The narrow spread between high- and low-quality alfalfa hay prices in today’s supply-driven market could result in long-term challenges for hay growers selling to dairy customers, says John Johnson, owner of 3,500-cow Johnson Dairy in Eaton, CO.

“A lot of people are getting rewarded for putting up poor hay today,” Johnson told attendees at last week’s Mid-America Alfalfa Expo & Conference in Kearney, NE. “Right now, I can pay $285-300/ton and get the best hay that walks – hay in that 200- to 250-RFV range. Or I can pay $245-265 and get grinders hay. It doesn’t make any sense.”

An old dairy-industry standard, that the price of alfalfa should be three times that of corn silage, hardly compares to today’s market, Johnson says. “This year, we were paying $60/ton for our silage out of the pit. So the price of alfalfa hay should be $180/ton. What I’m telling you is that we’re paying way too much for hay. But that’s the market.”

He’s convinced that tight supplies will keep upside pressure on alfalfa prices for at least another two to three years. The danger for growers in this kind of high-price environment, he says, is becoming complacent about producing quality hay. “When this thing changes, and I guarantee you that it will, the price could drop back just that quickly. Don’t get caught up in just raising the junk or just making the tons. If you raise junk hay, you’re going to get paid for junk. On the other hand, there’s always a market for good hay.”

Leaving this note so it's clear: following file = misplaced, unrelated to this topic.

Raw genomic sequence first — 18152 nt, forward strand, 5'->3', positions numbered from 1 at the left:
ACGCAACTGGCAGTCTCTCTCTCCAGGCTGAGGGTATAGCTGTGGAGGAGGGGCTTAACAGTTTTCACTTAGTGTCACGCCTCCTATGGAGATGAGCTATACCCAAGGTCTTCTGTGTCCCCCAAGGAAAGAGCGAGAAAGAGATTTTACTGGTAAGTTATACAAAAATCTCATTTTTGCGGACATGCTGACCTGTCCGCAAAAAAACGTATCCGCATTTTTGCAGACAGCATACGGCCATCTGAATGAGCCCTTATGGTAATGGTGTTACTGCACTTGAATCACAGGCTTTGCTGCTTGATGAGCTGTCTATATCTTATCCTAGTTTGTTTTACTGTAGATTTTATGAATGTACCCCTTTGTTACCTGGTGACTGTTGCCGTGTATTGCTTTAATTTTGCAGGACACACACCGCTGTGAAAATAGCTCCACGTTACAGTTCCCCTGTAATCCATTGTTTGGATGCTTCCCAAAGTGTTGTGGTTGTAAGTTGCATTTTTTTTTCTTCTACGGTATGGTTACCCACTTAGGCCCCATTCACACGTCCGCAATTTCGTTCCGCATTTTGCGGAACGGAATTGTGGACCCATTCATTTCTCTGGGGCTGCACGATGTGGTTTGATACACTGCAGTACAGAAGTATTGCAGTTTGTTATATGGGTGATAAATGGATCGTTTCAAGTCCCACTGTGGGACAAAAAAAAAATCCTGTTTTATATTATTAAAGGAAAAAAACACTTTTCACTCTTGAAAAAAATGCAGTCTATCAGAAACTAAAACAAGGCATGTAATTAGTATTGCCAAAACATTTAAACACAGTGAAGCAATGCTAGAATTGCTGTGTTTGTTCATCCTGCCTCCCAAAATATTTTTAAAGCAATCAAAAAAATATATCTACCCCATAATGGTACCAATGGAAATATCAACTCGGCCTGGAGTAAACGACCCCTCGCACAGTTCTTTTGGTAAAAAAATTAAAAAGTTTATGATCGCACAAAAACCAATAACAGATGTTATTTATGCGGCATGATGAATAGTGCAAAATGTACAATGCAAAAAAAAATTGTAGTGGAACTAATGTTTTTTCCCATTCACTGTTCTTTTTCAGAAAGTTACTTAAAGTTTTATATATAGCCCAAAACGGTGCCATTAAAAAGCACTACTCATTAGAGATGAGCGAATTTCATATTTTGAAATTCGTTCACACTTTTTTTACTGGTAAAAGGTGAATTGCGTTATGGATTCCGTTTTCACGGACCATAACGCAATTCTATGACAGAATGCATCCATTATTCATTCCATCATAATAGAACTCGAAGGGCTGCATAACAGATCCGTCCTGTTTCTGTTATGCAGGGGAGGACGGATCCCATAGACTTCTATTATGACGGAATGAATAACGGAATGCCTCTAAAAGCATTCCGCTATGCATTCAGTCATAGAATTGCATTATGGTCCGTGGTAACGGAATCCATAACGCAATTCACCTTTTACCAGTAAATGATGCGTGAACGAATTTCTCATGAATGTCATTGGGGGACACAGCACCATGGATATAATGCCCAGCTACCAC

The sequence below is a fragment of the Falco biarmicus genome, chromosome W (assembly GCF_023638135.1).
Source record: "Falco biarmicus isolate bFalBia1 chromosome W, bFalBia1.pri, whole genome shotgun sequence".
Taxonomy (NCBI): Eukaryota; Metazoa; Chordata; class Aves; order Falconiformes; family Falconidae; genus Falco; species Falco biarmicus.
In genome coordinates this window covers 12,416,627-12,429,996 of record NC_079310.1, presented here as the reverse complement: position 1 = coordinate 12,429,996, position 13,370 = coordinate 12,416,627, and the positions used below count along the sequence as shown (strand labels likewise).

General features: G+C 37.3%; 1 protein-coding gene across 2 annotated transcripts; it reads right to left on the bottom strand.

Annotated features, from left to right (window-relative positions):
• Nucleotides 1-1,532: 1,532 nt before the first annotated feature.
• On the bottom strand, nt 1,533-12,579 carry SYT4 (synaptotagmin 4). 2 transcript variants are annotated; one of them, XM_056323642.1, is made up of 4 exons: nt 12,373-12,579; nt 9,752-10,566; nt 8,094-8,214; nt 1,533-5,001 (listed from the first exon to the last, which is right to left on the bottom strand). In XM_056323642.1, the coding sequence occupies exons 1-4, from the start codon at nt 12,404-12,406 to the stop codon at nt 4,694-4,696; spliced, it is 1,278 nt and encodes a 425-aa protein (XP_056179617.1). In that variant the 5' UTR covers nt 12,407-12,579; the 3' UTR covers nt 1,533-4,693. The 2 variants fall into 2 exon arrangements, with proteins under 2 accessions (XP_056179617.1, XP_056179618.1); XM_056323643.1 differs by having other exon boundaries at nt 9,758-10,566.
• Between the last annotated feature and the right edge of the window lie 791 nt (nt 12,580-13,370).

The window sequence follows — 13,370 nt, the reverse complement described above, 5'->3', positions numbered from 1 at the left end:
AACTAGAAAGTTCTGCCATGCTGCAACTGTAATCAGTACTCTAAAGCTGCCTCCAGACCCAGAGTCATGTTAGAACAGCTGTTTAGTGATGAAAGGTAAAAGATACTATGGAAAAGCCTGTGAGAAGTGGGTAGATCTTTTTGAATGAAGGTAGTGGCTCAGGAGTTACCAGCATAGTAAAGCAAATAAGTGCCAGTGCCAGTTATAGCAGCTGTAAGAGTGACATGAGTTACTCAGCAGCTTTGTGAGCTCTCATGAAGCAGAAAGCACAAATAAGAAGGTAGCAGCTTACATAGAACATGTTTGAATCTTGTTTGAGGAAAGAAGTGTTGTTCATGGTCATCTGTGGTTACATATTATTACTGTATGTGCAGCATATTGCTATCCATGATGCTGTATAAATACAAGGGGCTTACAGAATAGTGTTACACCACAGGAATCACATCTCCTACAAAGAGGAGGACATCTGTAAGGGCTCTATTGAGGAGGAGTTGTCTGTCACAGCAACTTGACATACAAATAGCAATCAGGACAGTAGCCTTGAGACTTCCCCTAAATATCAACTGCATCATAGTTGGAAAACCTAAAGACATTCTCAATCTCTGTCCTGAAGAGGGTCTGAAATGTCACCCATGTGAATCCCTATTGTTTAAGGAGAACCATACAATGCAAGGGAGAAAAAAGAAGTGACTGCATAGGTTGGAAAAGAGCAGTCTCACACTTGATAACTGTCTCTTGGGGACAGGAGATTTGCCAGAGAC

Johnson encouraged hay growers to learn more about how their dairy customers operate and look for non-traditional ways of doing business. “Everybody wants to sell a whole first cutting and have (the dairy producer) write a big check out on the spot,” he said. “But guys can’t do that today. This dairy deal is really, really tough.

“You’ve had some good years. What are you going to do with your money? Put it in a CD and get a quarter-percent interest? What would happen if you carry that hay year-round for your dairy customers? How about, every quarter, you look at adding a little upcharge of 3%? The hay is still sitting in your yard. You still have control of it. And your banker is happy.”

Growers looking to break into the dairy marketplace should contact dairy nutritionists along with individual dairy producers, Johnson suggested. “At the end of the day, the nutritionists will give you the biggest bang for your buck. They’re the ones who get the calls from dairy producers who have run out of hay and are wanting to know where they can get their hands on a supply.”

For more on the expo, sponsored by the Nebraska Alfalfa Marketing Association, visit “A Pictorial Slice Of The Mid-America Alfalfa Expo.”